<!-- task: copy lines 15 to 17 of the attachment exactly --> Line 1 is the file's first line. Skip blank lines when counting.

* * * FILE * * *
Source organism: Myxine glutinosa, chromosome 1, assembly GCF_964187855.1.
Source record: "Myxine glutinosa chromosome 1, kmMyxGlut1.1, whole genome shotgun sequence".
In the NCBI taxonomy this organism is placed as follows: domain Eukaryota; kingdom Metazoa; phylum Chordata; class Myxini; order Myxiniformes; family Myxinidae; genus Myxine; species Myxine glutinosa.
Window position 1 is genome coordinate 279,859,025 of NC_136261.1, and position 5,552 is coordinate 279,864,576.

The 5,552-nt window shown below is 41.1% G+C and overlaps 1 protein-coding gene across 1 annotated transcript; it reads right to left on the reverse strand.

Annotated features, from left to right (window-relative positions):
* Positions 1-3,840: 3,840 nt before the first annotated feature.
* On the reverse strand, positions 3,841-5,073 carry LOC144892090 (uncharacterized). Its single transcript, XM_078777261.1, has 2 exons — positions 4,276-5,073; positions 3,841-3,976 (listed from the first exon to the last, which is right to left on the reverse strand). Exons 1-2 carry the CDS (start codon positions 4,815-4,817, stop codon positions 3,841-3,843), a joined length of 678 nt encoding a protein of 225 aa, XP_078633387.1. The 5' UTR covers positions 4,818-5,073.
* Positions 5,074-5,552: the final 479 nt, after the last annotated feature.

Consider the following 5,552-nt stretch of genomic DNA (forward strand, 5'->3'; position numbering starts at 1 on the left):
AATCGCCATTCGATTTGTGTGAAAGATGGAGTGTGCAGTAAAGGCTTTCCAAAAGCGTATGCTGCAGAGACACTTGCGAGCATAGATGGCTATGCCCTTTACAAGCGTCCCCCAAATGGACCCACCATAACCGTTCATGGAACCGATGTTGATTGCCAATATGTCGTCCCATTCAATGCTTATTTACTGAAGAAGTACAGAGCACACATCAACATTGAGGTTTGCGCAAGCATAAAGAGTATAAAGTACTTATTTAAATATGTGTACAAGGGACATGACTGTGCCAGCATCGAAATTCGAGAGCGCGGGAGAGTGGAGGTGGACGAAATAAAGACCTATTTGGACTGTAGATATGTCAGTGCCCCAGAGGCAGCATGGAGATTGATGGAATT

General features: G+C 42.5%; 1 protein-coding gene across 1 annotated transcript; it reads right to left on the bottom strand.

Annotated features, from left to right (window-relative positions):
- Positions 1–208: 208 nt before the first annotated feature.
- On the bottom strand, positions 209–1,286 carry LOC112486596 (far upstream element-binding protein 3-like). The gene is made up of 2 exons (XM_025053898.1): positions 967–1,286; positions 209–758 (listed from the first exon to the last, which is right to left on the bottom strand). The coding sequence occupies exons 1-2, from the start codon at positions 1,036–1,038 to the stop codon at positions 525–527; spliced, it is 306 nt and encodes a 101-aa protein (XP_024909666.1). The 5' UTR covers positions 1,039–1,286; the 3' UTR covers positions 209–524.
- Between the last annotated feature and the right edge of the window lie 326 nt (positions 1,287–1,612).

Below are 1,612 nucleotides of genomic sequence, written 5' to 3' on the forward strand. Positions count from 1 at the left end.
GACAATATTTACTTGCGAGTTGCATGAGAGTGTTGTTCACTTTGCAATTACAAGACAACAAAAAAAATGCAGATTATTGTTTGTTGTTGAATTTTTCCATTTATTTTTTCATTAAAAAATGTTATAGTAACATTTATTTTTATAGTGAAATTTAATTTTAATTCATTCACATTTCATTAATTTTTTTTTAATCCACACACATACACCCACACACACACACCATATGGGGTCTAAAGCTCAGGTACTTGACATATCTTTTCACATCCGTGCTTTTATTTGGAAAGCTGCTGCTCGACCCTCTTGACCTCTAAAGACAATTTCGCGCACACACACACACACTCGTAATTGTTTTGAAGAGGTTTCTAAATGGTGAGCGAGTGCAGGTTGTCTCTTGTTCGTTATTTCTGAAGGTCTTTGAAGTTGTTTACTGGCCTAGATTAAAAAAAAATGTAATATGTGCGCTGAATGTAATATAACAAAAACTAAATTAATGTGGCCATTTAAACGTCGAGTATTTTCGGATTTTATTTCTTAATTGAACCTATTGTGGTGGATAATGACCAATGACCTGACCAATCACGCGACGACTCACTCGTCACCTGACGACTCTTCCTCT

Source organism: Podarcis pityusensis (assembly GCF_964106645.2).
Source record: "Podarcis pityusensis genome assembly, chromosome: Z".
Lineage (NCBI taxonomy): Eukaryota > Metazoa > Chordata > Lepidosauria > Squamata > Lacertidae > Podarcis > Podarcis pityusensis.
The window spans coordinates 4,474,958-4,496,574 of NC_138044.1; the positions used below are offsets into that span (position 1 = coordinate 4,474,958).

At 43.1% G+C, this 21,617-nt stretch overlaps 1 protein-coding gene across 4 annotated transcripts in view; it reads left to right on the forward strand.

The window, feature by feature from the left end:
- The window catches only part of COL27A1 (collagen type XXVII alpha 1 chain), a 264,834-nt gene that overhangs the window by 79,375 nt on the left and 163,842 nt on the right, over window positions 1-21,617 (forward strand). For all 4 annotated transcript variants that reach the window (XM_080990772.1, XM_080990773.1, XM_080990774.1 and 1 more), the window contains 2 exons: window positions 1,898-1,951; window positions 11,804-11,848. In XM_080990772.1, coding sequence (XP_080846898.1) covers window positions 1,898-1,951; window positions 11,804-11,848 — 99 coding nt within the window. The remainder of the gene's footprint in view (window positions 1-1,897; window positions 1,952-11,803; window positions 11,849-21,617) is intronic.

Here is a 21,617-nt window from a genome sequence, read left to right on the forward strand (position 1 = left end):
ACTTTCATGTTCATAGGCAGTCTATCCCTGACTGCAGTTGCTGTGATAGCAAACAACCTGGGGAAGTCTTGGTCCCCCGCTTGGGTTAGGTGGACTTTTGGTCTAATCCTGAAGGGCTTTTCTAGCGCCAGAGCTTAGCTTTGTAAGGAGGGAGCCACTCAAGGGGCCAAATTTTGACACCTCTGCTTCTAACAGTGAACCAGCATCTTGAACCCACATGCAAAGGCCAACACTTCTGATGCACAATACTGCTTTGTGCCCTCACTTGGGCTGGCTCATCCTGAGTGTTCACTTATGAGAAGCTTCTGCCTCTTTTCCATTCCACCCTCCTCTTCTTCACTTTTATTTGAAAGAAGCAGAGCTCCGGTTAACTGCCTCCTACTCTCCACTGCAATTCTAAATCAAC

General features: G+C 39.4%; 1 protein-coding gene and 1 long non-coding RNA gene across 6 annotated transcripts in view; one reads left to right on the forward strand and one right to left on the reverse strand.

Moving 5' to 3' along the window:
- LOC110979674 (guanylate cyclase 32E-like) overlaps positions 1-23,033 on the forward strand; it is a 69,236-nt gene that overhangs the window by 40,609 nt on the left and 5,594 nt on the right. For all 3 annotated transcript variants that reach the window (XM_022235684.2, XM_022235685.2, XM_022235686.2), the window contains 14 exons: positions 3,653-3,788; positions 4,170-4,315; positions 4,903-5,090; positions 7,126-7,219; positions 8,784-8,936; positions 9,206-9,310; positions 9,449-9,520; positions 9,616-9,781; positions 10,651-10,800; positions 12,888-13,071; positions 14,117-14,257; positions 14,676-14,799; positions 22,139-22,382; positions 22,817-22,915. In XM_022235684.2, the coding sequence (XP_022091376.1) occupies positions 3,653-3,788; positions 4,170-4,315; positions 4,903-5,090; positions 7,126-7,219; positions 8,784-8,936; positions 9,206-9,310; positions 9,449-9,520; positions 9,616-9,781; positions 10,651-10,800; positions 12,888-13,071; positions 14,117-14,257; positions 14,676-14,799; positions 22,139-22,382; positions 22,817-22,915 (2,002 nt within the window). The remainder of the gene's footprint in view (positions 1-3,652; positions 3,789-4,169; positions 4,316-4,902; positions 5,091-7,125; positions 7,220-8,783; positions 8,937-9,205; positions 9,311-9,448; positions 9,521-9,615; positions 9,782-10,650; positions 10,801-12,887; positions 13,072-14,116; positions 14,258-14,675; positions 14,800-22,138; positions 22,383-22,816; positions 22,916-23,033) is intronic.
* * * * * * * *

- On the bottom strand, positions 209–1,286 carry LOC112486596 (far upstream element-binding protein 3-like). The gene is made up of 2 exons (XM_025053898.1): positions 967–1,286; positions 209–758 (listed from the first exon to the last, which is right to left on the bottom strand). The coding sequence occupies exons 1-2, from the start codon at positions 1,036–1,038 to the stop codon at positions 525–527; spliced, it is 306 nt and encodes a 101-aa protein (XP_024909666.1). The 5' UTR covers positions 1,039–1,286; the 3' UTR covers positions 209–524.
- Between the last annotated feature and the right edge of the window lie 326 nt (positions 1,287–1,612).

Below are 1,612 nucleotides of genomic sequence, written 5' to 3' on the forward strand. Positions count from 1 at the left end.